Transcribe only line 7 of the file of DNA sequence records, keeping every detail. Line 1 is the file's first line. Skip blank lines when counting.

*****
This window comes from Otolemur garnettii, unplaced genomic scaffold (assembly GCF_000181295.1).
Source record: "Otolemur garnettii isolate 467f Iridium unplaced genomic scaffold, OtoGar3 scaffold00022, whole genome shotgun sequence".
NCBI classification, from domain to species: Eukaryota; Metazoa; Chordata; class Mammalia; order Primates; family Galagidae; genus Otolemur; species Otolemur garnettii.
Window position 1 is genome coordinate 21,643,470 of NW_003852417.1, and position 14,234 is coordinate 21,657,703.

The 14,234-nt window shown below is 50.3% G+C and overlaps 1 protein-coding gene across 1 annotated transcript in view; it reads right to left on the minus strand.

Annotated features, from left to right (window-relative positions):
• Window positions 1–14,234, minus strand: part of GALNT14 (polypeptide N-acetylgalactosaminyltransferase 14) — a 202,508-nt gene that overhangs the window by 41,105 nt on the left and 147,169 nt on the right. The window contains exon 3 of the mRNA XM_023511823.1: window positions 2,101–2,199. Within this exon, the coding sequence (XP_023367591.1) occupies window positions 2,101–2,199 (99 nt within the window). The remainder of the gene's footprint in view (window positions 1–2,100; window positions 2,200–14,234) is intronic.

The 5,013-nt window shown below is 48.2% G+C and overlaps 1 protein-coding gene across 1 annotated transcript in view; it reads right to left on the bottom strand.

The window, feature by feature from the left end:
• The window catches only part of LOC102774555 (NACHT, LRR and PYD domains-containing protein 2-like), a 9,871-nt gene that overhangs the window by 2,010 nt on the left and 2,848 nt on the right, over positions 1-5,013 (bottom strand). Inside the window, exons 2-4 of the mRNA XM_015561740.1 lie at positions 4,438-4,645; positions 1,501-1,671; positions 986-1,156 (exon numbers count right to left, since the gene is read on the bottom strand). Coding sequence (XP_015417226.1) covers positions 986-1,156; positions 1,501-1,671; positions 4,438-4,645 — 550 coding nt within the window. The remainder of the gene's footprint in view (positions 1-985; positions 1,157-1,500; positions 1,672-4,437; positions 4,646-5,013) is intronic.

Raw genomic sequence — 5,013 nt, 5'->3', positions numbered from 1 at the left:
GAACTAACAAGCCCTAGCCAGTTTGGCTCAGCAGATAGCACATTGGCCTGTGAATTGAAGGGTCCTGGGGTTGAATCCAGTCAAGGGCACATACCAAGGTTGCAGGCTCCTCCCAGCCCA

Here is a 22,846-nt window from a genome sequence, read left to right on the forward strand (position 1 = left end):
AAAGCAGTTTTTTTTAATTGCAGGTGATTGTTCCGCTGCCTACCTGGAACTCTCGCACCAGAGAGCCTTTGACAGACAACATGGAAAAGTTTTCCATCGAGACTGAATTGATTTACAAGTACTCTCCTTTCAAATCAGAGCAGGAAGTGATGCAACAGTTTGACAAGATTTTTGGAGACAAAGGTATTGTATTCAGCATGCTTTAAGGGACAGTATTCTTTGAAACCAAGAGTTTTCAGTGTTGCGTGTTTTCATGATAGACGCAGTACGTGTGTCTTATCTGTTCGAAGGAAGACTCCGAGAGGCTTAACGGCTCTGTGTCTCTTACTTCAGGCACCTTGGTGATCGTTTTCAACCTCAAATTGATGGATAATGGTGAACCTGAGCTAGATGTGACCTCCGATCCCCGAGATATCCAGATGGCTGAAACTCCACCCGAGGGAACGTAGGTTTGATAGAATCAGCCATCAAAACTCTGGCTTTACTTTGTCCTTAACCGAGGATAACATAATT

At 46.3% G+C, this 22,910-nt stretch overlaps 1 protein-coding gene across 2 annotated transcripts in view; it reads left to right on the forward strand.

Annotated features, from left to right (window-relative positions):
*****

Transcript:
• Window positions 1–14,234, minus strand: part of GALNT14 (polypeptide N-acetylgalactosaminyltransferase 14) — a 202,508-nt gene that overhangs the window by 41,105 nt on the left and 147,169 nt on the right. The window contains exon 3 of the mRNA XM_023511823.1: window positions 2,101–2,199. Within this exon, the coding sequence (XP_023367591.1) occupies window positions 2,101–2,199 (99 nt within the window). The remainder of the gene's footprint in view (window positions 1–2,100; window positions 2,200–14,234) is intronic.